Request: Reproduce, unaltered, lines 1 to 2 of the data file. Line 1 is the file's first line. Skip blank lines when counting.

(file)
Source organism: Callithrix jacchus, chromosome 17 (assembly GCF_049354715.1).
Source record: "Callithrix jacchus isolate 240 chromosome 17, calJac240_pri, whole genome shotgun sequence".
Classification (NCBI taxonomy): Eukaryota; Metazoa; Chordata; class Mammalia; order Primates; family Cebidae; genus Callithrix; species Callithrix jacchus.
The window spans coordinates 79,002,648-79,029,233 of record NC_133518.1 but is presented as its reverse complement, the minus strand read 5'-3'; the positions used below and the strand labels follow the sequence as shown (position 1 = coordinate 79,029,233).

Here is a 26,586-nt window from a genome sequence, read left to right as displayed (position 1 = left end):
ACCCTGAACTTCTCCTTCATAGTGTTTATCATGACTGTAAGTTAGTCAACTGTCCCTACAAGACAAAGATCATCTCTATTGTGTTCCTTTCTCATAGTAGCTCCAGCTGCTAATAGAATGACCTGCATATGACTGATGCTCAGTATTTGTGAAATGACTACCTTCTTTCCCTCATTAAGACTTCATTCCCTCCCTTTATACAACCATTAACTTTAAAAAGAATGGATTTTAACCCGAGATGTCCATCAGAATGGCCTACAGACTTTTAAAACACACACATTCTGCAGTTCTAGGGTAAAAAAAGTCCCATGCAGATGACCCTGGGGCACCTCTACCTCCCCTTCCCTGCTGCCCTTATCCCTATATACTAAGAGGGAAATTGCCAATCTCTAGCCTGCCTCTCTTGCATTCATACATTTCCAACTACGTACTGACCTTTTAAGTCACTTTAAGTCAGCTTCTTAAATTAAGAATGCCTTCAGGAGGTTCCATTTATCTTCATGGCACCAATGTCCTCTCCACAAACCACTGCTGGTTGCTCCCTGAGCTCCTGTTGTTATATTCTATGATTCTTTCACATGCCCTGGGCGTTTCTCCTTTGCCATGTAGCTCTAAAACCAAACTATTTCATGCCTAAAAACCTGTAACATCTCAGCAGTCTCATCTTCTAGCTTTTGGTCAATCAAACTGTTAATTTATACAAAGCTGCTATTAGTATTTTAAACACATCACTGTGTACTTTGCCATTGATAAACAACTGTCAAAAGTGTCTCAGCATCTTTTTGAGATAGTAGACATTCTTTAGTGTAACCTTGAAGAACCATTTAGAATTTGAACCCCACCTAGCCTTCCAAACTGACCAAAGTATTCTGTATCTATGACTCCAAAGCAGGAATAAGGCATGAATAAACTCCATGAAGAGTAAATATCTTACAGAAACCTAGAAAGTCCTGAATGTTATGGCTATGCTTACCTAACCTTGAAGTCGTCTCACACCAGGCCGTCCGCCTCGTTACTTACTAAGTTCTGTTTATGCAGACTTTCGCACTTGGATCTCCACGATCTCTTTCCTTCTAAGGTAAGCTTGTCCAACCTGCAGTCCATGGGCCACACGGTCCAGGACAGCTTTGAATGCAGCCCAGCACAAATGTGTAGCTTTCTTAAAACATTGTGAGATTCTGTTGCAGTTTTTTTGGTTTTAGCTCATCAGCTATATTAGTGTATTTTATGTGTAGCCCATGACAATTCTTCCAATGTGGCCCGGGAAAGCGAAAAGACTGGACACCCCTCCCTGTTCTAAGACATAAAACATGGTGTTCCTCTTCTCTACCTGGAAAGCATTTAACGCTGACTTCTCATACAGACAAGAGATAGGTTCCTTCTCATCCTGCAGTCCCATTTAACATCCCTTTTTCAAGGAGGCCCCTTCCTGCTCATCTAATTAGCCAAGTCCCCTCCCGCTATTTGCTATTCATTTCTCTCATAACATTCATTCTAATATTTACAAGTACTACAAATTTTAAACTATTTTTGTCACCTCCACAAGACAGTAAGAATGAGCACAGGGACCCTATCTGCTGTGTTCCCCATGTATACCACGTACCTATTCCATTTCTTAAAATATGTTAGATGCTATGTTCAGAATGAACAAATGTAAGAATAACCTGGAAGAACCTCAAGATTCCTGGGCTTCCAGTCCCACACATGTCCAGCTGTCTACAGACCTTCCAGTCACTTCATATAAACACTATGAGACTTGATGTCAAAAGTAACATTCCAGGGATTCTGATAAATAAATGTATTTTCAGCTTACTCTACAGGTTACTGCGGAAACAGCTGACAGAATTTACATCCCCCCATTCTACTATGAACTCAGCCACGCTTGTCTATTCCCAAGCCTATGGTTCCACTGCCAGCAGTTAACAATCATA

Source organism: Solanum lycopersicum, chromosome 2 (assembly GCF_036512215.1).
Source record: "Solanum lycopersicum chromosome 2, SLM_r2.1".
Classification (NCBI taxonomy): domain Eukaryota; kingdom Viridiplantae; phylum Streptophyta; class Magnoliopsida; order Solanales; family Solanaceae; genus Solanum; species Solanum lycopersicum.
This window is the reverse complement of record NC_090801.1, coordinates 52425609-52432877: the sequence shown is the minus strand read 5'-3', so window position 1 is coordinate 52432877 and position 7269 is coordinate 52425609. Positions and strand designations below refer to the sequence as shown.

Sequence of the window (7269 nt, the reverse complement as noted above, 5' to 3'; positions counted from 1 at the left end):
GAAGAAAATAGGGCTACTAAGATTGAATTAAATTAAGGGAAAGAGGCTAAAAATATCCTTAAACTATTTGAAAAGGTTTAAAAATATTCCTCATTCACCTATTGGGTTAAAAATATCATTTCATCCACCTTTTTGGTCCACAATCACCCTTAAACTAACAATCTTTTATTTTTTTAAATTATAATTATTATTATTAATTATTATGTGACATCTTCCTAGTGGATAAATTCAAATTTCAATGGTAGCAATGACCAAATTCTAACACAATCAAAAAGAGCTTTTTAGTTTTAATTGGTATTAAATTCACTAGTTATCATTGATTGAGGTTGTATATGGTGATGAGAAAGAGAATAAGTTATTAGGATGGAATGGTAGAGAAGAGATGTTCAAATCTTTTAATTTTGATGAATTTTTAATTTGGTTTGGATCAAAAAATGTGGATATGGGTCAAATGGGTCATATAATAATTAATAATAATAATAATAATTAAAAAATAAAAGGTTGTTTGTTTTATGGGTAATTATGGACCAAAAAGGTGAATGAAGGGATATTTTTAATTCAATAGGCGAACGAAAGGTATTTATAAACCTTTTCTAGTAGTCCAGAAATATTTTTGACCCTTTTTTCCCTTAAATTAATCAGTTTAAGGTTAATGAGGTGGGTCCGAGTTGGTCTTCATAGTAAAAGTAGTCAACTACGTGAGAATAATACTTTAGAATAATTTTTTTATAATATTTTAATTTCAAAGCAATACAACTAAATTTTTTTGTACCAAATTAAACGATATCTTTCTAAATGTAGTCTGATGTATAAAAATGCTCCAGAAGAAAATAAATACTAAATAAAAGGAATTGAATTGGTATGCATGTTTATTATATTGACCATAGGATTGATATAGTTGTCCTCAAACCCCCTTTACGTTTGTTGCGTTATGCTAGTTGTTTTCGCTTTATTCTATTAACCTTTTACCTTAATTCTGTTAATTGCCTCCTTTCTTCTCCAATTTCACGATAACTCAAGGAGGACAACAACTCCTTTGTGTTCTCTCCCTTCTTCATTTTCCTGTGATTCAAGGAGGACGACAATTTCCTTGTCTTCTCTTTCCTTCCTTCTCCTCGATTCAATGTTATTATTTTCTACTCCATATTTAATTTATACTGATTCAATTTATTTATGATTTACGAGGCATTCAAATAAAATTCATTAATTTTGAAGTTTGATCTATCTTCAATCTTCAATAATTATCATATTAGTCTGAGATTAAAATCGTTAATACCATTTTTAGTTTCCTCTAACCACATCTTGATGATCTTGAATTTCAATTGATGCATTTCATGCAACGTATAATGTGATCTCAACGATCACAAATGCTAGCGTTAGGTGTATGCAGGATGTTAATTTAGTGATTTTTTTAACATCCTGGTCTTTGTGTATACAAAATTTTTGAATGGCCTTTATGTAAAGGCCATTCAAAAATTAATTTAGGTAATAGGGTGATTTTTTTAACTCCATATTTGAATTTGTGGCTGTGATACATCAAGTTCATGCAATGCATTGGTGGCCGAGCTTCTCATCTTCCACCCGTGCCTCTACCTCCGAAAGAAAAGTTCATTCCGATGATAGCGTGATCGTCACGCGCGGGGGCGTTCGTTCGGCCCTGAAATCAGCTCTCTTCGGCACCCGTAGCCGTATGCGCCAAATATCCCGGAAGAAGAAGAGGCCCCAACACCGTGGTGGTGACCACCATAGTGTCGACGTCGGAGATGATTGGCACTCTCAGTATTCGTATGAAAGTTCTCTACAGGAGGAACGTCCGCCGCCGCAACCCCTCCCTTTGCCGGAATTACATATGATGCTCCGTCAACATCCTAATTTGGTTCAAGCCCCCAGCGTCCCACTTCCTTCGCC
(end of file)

Source organism: Callithrix jacchus, chromosome 17 (assembly GCF_049354715.1).
Source record: "Callithrix jacchus isolate 240 chromosome 17, calJac240_pri, whole genome shotgun sequence".